Kente cloth is special on many levels. Around the world, the unique patterns and colors are easily identifiable as a representation of West African culture. In modern day Ghana, where the tradition of weaving Kente cloth began centuries ago, it's a sign of national and ethnic pride, printed on shoes, bags, and clothing throughout the nation. All tribes in Ghana have, and wear, a unique Kente design. While the details of its origins are contested, the legend of Kente’s creation also plays an important role in the folklore of many Ghanaians.
To the person wearing or displaying the cloth, Kente carries an even deeper significance. Every pattern, color, and shape has a specific meaning, and arrayed together onto the cloth, combines to represent a singular narrative. This gives each Kente design its own unique, symbolic value. Kente cloth may symbolize the wearer’s status or mark a festive occasion. It can also represent a story, anecdote, or set of values.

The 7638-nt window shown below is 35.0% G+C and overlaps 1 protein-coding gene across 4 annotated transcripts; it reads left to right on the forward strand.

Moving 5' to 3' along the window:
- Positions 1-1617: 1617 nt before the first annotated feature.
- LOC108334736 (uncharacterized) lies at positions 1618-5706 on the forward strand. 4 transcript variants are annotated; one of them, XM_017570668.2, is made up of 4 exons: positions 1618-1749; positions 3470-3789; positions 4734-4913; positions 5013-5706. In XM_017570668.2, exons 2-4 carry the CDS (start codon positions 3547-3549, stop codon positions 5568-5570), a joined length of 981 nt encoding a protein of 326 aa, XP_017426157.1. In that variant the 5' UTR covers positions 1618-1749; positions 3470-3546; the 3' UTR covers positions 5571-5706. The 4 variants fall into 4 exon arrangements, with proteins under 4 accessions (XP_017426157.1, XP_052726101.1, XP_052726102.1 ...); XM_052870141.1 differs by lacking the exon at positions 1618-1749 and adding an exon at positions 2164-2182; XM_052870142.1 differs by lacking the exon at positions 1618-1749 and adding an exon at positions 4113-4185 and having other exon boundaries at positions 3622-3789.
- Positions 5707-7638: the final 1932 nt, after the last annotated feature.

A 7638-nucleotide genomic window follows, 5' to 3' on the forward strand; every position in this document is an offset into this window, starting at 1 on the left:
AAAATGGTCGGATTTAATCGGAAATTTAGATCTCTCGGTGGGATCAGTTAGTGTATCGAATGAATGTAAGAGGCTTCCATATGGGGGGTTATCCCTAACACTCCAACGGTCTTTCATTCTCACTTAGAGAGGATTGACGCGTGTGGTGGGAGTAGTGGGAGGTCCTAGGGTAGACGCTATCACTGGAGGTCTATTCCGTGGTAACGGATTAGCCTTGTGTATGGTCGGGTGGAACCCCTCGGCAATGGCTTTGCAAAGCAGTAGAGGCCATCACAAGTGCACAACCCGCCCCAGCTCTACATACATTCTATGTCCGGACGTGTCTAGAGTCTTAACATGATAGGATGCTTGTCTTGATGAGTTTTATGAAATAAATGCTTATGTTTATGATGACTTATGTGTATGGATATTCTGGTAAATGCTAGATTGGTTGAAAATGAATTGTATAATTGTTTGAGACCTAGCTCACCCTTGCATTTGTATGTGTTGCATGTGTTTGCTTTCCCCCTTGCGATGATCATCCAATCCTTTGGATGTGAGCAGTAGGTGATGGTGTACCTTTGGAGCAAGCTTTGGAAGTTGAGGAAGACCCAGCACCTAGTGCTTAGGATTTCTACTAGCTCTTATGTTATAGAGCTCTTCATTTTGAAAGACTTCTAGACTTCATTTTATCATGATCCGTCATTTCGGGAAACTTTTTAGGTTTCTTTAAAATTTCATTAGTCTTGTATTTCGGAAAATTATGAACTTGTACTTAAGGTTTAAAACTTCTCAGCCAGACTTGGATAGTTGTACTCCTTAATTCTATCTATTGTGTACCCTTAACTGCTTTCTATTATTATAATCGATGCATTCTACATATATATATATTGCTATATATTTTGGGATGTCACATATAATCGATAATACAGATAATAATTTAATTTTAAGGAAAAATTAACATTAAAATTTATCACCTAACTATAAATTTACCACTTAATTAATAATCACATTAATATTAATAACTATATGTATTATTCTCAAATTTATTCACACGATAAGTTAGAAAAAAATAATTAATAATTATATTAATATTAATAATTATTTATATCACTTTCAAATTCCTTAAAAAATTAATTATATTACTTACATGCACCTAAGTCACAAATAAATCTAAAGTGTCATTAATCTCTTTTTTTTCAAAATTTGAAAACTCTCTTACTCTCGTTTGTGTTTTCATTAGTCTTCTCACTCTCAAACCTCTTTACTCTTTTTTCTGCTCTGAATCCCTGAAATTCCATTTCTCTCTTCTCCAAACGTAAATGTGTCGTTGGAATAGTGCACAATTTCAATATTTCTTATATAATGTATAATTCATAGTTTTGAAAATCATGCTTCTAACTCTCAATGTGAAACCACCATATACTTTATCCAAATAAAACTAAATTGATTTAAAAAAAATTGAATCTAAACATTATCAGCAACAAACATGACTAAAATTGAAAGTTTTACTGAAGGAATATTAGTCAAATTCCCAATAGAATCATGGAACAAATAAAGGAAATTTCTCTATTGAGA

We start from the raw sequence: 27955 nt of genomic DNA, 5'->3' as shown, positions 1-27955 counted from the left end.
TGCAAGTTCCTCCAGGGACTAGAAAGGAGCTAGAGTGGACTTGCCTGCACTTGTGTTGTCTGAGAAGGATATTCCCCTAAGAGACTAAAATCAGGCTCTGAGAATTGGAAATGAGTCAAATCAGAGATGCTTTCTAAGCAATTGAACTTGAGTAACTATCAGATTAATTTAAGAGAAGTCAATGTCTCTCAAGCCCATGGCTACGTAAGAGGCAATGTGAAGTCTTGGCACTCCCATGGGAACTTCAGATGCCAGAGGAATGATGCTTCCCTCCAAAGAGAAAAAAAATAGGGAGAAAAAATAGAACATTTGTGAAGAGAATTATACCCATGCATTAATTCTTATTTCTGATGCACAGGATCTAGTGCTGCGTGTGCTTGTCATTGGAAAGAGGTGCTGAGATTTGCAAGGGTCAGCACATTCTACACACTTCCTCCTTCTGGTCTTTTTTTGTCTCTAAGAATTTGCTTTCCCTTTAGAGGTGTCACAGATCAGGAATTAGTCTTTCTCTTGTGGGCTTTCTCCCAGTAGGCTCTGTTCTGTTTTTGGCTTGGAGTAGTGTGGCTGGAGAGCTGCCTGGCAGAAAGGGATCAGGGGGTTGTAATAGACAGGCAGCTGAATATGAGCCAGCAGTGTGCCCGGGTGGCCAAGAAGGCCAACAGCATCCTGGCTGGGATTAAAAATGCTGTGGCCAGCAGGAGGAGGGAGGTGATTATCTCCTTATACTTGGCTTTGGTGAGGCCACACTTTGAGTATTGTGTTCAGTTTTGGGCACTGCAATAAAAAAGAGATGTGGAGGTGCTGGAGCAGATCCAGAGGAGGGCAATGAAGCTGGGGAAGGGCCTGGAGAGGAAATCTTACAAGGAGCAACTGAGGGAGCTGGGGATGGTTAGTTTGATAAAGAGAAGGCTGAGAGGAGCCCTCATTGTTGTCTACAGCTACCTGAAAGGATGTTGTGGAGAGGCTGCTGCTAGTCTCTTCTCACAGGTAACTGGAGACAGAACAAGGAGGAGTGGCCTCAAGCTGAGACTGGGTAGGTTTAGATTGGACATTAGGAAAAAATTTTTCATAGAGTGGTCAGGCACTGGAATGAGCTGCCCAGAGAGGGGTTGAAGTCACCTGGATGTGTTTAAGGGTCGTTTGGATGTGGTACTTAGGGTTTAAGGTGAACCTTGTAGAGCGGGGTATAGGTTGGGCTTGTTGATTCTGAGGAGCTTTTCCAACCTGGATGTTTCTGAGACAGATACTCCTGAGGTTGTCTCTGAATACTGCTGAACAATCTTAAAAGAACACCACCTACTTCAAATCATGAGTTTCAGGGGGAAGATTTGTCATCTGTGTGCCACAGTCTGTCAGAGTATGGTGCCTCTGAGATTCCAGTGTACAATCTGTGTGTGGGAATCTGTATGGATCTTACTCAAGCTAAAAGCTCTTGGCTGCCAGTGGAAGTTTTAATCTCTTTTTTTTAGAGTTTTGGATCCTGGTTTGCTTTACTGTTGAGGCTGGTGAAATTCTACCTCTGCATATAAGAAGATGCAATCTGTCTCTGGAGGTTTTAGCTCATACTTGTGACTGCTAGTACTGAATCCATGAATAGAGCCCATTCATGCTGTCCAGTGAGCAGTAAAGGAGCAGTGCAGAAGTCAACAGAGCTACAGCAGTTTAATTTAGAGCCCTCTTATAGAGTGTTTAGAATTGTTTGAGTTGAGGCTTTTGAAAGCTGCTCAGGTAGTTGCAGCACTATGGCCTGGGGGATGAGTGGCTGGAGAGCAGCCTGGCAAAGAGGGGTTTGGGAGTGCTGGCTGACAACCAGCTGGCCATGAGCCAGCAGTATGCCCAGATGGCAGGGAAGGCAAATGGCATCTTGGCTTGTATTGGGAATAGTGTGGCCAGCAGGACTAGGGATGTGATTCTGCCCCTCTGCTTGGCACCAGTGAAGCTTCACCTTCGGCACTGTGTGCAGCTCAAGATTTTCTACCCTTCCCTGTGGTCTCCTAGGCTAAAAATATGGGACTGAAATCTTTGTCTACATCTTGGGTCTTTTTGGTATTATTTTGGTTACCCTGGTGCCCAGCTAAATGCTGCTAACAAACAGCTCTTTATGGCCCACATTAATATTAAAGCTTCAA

Kente cloth has evolved additional meaning to displaced Africans and their descendants around the world, for whom it symbolizes a unity with their ancestors and the overcoming of struggles throughout the African diaspora. In the United States, Kente cloth was adopted by many African Americans in the civil rights movement, and later into hip hop fashion. Today, Kente cloth is worn as academic graduation stoles by many African American students during graduation ceremonies, the stoles presented to them individually during pre-commencement rituals called Donning of the Kente.